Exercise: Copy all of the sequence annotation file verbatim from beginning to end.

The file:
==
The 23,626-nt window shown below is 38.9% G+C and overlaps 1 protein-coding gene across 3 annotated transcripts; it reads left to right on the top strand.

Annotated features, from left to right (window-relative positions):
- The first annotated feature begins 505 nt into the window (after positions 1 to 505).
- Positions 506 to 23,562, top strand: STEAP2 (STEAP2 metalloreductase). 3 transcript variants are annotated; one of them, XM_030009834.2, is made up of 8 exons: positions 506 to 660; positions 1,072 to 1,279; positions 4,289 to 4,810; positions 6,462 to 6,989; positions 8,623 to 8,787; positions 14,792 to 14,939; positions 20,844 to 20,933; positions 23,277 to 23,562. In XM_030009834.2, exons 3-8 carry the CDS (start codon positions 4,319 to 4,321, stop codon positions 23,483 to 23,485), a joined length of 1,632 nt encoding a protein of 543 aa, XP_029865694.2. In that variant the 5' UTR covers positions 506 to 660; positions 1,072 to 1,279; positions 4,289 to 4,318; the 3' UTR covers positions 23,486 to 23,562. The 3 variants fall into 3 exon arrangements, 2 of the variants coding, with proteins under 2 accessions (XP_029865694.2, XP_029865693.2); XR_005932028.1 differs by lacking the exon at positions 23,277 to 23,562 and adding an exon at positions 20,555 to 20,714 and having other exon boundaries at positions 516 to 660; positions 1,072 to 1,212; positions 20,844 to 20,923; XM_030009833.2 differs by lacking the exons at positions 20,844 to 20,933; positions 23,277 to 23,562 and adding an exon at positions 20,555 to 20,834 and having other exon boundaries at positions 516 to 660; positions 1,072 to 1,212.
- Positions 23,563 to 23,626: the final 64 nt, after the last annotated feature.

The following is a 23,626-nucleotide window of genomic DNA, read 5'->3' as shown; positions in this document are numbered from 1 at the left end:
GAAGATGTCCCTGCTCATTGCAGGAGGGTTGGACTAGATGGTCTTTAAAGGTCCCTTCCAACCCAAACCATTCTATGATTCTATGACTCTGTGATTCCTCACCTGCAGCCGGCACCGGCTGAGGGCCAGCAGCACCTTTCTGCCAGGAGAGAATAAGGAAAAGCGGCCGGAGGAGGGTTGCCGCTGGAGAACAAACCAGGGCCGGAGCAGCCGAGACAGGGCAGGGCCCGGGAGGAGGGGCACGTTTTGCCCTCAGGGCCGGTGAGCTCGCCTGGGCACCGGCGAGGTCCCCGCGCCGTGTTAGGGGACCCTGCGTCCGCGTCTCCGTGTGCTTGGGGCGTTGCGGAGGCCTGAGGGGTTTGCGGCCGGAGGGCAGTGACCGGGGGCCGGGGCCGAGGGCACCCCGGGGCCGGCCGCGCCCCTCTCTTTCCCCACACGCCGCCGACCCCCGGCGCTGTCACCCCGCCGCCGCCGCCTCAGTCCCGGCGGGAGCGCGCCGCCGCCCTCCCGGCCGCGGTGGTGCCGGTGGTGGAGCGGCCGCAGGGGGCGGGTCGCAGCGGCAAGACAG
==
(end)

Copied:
The 23,626-nt window shown below is 38.9% G+C and overlaps 1 protein-coding gene across 3 annotated transcripts; it reads left to right on the top strand.

Annotated features, from left to right (window-relative positions):
- The first annotated feature begins 505 nt into the window (after positions 1 to 505).
- Positions 506 to 23,562, top strand: STEAP2 (STEAP2 metalloreductase). 3 transcript variants are annotated; one of them, XM_030009834.2, is made up of 8 exons: positions 506 to 660; positions 1,072 to 1,279; positions 4,289 to 4,810; positions 6,462 to 6,989; positions 8,623 to 8,787; positions 14,792 to 14,939; positions 20,844 to 20,933; positions 23,277 to 23,562. In XM_030009834.2, exons 3-8 carry the CDS (start codon positions 4,319 to 4,321, stop codon positions 23,483 to 23,485), a joined length of 1,632 nt encoding a protein of 543 aa, XP_029865694.2. In that variant the 5' UTR covers positions 506 to 660; positions 1,072 to 1,279; positions 4,289 to 4,318; the 3' UTR covers positions 23,486 to 23,562. The 3 variants fall into 3 exon arrangements, 2 of the variants coding, with proteins under 2 accessions (XP_029865694.2, XP_029865693.2); XR_005932028.1 differs by lacking the exon at positions 23,277 to 23,562 and adding an exon at positions 20,555 to 20,714 and having other exon boundaries at positions 516 to 660; positions 1,072 to 1,212; positions 20,844 to 20,923; XM_030009833.2 differs by lacking the exons at positions 20,844 to 20,933; positions 23,277 to 23,562 and adding an exon at positions 20,555 to 20,834 and having other exon boundaries at positions 516 to 660; positions 1,072 to 1,212.
- Positions 23,563 to 23,626: the final 64 nt, after the last annotated feature.

The following is a 23,626-nucleotide window of genomic DNA, read 5'->3' as shown; positions in this document are numbered from 1 at the left end:
GAAGATGTCCCTGCTCATTGCAGGAGGGTTGGACTAGATGGTCTTTAAAGGTCCCTTCCAACCCAAACCATTCTATGATTCTATGACTCTGTGATTCCTCACCTGCAGCCGGCACCGGCTGAGGGCCAGCAGCACCTTTCTGCCAGGAGAGAATAAGGAAAAGCGGCCGGAGGAGGGTTGCCGCTGGAGAACAAACCAGGGCCGGAGCAGCCGAGACAGGGCAGGGCCCGGGAGGAGGGGCACGTTTTGCCCTCAGGGCCGGTGAGCTCGCCTGGGCACCGGCGAGGTCCCCGCGCCGTGTTAGGGGACCCTGCGTCCGCGTCTCCGTGTGCTTGGGGCGTTGCGGAGGCCTGAGGGGTTTGCGGCCGGAGGGCAGTGACCGGGGGCCGGGGCCGAGGGCACCCCGGGGCCGGCCGCGCCCCTCTCTTTCCCCACACGCCGCCGACCCCCGGCGCTGTCACCCCGCCGCCGCCGCCTCAGTCCCGGCGGGAGCGCGCCGCCGCCCTCCCGGCCGCGGTGGTGCCGGTGGTGGAGCGGCCGCAGGGGGCGGGTCGCAGCGGCAAGACAG